.- Today at Castelgandalfo Pope Benedict XVI received participants in the 22nd plenary assembly of the Pontifical Council for the Laity, presided by Archbishop Stanislaw Rylko. The Holy Father told the participants, who are gathering to discuss the theme “The Parish Rediscovered. Paths for Renewal,” that while programs are important, true renewal and rediscovery occurs through profound encounters with Christ.
The Pontiff began by praising the work of the Pontifical Council, noting especially the work accomplished with World Youth Day and the meeting of ecclesial movements and new communities this past Pentecost
Benedict recognized that the purpose of the council’s meeting is to ponder the question of the parish community from “an operational point of view,” but warned them not to disassociate the operational from pastoral aspects of parish ministry.
"Indeed," he continued, "theological-pastoral aspects and operational aspects cannot be disassociated from one another if we wish to understand the mystery of communion, of which the parish is called to be an ever greater sign and instrument."
The Pope then outlined certain "essential criteria" for "understanding the nature of Christian communion and, therefore, of each parish," referring to the first Christian community of Jerusalem, which was "devoted to listening to the teaching of the Apostles, to fraternal union, to the 'breaking of bread' and to prayer, a welcoming and united community, even to the point of sharing everything they had.”
"The parish can relive this experience, and grow in understanding and fraternal cohesion through prayer ... and listening to the Word of God, especially if it participates with faith in the celebration of the Eucharist presided by a priest. ... The hoped-for renewal of the parish cannot, then, arise only from pastoral initiatives, useful though they are, nor from programs worked out at a theoretical level.”
"Drawing inspiration from the apostolic model," the Pope added, "the parish 'rediscovers' itself in the encounter with Christ. ... Nourished by the Eucharistic bread, it grows in Catholic communion and walks in complete faithfulness to the Magisterium," while "the constant union with Christ gives it the strength to commit itself ... to serving our brothers, especially the poorest for which its often the primary point of reference."
The Pope concluded his address expressing the hope that the work of the plenary assembly may contribute "to making the lay faithful ever more aware of their mission in the Church, especially within the parish community, which is a 'family' of Christian families."
Archbishop Rylko’s reflections
Yesterday, in an interview with Vatican Radio about the 22nd Plenary Assembly of his dicastery, Archbishop Stanislaw Rylko the President of the Pontifical Council for the Laity, emphasized that parish renewal, “is possible and is the task of all: priests, laity, associations and ecclesial movements.”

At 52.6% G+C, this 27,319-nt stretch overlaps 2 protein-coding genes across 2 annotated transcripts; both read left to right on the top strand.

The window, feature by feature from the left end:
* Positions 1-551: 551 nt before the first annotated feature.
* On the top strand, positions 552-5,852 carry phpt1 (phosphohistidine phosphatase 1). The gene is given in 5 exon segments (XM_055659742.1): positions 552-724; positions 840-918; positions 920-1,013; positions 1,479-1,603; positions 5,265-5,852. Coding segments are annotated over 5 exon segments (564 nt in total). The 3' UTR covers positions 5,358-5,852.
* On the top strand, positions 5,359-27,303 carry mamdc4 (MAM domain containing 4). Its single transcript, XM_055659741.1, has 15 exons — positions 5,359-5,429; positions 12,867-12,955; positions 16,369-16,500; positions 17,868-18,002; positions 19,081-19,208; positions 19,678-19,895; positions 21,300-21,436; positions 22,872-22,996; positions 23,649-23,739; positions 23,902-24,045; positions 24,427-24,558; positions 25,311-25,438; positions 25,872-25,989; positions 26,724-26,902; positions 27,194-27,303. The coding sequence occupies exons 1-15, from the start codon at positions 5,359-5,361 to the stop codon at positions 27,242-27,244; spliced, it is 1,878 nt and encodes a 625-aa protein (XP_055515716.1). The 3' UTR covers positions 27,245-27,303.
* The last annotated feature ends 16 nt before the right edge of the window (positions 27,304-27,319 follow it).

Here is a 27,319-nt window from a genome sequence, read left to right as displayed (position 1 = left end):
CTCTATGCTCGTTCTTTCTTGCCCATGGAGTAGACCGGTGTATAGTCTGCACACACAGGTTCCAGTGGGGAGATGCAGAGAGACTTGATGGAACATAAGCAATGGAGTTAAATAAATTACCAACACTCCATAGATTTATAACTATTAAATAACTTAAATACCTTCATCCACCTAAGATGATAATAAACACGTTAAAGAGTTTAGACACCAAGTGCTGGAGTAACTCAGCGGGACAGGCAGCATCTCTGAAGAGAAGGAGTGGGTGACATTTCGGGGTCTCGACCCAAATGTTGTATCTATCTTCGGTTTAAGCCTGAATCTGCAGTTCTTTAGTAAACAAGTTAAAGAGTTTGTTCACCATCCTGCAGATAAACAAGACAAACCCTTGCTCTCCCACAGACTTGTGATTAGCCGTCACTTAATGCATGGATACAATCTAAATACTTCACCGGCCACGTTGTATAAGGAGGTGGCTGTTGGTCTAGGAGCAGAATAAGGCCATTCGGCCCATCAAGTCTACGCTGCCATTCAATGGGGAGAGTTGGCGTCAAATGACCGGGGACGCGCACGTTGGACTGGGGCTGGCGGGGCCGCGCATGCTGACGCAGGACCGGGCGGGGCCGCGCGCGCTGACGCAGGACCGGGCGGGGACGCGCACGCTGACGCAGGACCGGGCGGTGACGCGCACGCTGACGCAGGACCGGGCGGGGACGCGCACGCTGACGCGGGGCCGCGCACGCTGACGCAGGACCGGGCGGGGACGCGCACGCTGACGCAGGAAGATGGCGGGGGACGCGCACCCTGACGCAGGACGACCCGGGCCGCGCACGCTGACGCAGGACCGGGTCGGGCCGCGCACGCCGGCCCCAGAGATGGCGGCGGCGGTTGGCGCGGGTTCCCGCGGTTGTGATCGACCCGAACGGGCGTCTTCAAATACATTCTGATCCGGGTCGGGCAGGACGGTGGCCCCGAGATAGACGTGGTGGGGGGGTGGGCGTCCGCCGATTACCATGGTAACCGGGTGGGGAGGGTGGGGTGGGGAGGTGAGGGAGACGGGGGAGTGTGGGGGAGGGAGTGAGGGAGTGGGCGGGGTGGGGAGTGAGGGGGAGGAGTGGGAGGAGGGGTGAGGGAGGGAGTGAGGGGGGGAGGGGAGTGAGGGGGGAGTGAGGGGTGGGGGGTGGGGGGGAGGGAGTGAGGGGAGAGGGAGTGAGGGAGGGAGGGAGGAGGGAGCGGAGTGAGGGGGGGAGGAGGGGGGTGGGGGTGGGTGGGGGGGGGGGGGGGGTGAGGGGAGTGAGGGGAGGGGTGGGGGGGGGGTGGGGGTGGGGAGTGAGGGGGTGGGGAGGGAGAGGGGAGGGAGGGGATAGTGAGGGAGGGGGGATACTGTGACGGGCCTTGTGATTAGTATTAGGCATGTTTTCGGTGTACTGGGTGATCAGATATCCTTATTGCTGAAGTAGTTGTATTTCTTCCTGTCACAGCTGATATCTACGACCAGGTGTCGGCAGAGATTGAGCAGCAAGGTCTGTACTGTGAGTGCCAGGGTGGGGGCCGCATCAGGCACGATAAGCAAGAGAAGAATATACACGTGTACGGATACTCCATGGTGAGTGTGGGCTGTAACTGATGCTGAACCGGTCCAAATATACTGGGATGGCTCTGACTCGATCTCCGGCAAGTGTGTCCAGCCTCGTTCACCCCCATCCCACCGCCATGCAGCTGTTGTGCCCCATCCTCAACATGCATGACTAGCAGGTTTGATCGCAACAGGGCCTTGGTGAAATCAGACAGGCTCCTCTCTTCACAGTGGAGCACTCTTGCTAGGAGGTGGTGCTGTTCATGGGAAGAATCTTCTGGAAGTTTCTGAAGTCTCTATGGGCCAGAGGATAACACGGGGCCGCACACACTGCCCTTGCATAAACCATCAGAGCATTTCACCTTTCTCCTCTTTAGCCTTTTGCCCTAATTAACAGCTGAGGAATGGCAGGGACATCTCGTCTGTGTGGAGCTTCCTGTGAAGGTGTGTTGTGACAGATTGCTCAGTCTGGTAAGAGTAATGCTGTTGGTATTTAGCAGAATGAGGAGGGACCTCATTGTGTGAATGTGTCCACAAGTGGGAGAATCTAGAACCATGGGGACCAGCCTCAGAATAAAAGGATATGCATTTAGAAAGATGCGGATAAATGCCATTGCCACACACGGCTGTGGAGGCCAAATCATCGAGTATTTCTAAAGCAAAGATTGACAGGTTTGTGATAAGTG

In the interview, Archbishop Rylko said the theme of the Assembly, which will conclude on September 24, is parish renewal and he noted, “Despite the numerous difficulties that exist in our secularized world, the parish ‘continues to maintain and to carry out its particular mission, which is indispensable and of great relevance for pastoral care and the life of the Church (Ecclesia en Europa, 15)”.
Likewise, the archbishop continued, “Today people speak and write much about the parish, but often only to criticize and denounce.” He emphasized that the Assembly’s goal is “to review the different concrete projects of parish renewal—already taking place in different parts of the world—that seek to restore its vitality and missionary impetus.”
Archbishop Rylko explained that the parish should be, as Pope Benedict said during his recent visit to Germany, “an interior homeland of the people, a great family in which we experience the life of a larger family, which is the universal Church, learning from the liturgy, catechesis and all the expressions of parish life to travel on the road of true life.”
“The renewal of a parish cannot simply be by decree from a desk. Structural changes, while necessary, are not sufficient,” the archbishop maintained. “What is needed is a permanent formation of the laity in an adult faith, a serious program of true and proper Christian initiation of the baptized: the rediscovery thus of the role of Baptism and of the Eucharist as the source and summit of Christian life. This is where the true renewal of our parishes lies,” he stated.